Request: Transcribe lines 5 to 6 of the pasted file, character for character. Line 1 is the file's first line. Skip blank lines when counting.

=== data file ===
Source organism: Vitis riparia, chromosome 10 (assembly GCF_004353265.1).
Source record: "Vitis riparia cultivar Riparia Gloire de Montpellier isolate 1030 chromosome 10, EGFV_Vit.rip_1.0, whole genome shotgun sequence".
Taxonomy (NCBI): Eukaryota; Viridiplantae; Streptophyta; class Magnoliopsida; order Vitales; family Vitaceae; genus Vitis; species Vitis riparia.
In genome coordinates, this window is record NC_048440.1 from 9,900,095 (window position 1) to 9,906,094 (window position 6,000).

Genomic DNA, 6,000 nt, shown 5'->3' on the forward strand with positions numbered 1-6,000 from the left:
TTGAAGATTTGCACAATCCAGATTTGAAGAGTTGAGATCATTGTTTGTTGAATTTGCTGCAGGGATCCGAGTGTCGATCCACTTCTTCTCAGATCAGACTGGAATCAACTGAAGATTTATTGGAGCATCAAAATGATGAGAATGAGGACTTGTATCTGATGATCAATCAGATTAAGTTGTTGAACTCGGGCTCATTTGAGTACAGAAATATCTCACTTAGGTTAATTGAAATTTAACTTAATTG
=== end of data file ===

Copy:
Genomic DNA, 6,000 nt, shown 5'->3' on the forward strand with positions numbered 1-6,000 from the left:
TTGAAGATTTGCACAATCCAGATTTGAAGAGTTGAGATCATTGTTTGTTGAATTTGCTGCAGGGATCCGAGTGTCGATCCACTTCTTCTCAGATCAGACTGGAATCAACTGAAGATTTATTGGAGCATCAAAATGATGAGAATGAGGACTTGTATCTGATGATCAATCAGATTAAGTTGTTGAACTCGGGCTCATTTGAGTACAGAAATATCTCACTTAGGTTAATTGAAATTTAACTTAATTG